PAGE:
The Examiner, in the article we have referred to, fully authorizes this statement; and though it by no means discards the sacred name of Church, it leaves us nothing venerable or worth contending for to be signified by it. The controversies, for the next few years, it thinks, will, not improbably, revolve around the question of the Church. ” What, then,” it asks, ” is the Church ? what is its authority ? what its importance ? what its true place among Christian ideas or influences ?” These are the questions ; and its purpose in the article under consideration is to offer a few remarks which may indicate a true answer to them, especially the last.
In answer to the question, What is the Church ? the writer replies, ” It is the whole company of believers, the uncounted and wide-spread congregation of all those who receive the Gospel as the law of life. It is coextensive with Christianity ; it is the living Christianity of the time, be that more or less, be it expressed in one mode of worship or another, in one or another variety of internal discipline. The Church of Christ comprehends and is composed of all his followers.” pp. 78, 79.
The answer to the question, What is the importance of the Church ? is not very clearly set forth. Perhaps this is a point on which the writer has not yet attained to clear and distinct views. It is, probably, one of those points on which “more light is to break forth.” The place of the Church among Christian ideas and influences is also not very definitely determined ; but it would appear, according to the Examiner, that the sacred writers had two ideas,for they were not, like our modern reformers, men of only one idea, and these two ideas were, one the Church, the other the individual soul. We do not mean to say that the writer really intends to teach that the Church is an idea, for a ” company of believers” can hardly be called an idea, nor can the individual soul; but he probably means to teach that the sacred writers had two ideas, or rather two points of view, from which they contemplated this company of believers,-the one collective, the other individual. “They loved to collect in ideathe members of Christ, as they styled them, under one idea, and present them in this relation of unity to their readers. Thus viewed, the Church became the emblem of Christian influences and Christian benefits. It expressed all Christ had lived for, or died for. He had loved it, and given himself for it. It was ‘the pillar and ground of the truth.’ It was «the body’ of which he was the head.”p. 79.This unity, however, is purely ideal. The only unity really existing consists merely in the similar sentiments, hopes, and aims of the individual members. But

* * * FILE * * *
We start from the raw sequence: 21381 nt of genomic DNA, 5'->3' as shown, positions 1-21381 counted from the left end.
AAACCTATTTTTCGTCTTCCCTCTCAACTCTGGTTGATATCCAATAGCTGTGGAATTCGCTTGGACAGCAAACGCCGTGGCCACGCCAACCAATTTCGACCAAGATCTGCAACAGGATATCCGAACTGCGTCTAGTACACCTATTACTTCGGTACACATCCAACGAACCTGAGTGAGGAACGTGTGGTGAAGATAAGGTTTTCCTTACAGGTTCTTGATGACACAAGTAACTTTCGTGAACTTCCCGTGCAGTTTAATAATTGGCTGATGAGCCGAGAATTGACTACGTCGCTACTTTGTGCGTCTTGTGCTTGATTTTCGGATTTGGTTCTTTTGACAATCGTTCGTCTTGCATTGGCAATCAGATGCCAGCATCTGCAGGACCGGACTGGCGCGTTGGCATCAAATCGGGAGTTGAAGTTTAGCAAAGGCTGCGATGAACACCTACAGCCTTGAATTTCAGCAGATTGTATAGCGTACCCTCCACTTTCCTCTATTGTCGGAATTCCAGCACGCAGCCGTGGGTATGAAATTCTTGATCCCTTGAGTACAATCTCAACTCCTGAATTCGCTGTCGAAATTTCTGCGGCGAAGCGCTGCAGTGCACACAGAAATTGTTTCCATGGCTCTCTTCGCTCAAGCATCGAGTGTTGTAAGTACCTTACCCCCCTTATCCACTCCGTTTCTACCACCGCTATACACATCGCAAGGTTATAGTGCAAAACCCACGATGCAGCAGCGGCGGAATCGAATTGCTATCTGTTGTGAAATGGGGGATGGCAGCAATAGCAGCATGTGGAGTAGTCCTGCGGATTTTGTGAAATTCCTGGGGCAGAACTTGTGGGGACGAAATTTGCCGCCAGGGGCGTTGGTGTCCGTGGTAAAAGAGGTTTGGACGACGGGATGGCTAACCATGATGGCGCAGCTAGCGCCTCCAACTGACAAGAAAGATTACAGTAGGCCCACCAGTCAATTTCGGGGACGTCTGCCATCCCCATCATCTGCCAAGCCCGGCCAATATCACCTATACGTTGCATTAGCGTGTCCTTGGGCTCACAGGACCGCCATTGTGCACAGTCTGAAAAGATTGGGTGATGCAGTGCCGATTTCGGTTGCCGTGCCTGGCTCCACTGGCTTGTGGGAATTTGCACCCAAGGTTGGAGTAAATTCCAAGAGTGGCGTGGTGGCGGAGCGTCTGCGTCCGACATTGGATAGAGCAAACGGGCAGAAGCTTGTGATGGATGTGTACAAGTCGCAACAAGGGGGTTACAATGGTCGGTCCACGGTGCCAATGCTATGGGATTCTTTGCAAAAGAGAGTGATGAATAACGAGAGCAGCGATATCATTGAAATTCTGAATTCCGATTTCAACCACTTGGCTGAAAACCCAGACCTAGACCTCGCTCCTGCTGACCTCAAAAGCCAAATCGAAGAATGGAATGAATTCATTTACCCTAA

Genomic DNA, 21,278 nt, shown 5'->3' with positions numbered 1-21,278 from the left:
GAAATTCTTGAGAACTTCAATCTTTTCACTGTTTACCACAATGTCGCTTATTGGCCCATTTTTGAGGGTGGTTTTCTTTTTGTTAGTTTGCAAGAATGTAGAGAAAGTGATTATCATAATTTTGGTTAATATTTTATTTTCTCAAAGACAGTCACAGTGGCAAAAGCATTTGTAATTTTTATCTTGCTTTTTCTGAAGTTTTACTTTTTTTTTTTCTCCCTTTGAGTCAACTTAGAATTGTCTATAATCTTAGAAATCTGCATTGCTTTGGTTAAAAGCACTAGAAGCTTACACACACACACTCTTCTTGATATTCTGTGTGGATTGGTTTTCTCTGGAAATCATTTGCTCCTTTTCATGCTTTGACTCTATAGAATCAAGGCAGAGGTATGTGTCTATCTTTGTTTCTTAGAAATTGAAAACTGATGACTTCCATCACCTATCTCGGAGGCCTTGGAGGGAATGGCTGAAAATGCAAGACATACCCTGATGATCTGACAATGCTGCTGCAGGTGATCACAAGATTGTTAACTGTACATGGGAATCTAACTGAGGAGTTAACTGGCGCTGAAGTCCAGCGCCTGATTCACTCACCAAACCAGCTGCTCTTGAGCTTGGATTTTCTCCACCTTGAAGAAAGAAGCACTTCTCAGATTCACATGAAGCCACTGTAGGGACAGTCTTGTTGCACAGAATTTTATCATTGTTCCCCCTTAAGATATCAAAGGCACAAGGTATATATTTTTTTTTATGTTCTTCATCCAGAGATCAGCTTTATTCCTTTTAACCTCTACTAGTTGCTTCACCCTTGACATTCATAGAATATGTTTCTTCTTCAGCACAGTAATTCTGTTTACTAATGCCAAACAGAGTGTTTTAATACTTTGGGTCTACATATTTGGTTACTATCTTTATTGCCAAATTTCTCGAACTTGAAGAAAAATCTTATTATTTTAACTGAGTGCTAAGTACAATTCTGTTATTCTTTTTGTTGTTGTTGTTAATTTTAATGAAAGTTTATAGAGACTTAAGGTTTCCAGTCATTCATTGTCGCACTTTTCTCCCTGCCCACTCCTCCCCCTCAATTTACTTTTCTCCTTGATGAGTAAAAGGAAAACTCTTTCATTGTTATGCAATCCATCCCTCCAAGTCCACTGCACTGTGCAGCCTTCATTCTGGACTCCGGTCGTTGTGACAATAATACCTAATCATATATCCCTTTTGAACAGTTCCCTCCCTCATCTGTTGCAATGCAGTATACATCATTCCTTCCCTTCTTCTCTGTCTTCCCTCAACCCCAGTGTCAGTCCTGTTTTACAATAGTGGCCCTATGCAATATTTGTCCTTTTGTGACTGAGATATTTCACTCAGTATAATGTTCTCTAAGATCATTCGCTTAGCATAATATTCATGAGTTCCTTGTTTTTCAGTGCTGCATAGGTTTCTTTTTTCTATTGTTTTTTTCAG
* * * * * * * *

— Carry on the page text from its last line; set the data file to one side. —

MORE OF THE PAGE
” There was another idea on which the Apostles insisted still more strenously, that of the individual soul. They taught the importance of the individual soul. Around this, as the one object of interest, were gathered the revelations and commandments of the Gospel. Personal responsibleness in view of privileges, duties, sins, temptations was their great theme. They preached the Gospel to the soul in its individual exposure and want. It is the peculiarity of our religion, its vital peculiarity, that it makes the individual the object of its address, its immediate and its final action. Christianity divested of this distinction becomes powerless, and void of meaning. It contradicts and subverts itself.” Ib.

Continue reading

June 10, 2008 Posted by | Catholicism, Controversial, Protestantism, Religion | Leave a comment

A Prayer for Protestants

I got this from my good friend Duns over at Inconvenience Rightly Considered.  Very cute.

 

May God be kind to captive fish
Who dwell in little bowls and wish
To swim, and can’t, and have no notion
Of what has happened to the ocean.

And may He Bless in aviaries
Continually caged canaries,
Who wonder, when they try to fly,
What can have happened to the sky.

(From the pen of the never to be sufficiently maligned)

Fr. Leonard Feeney S.J.

Nice.

June 5, 2008 Posted by | Catholicism, Protestantism, Religion | Leave a comment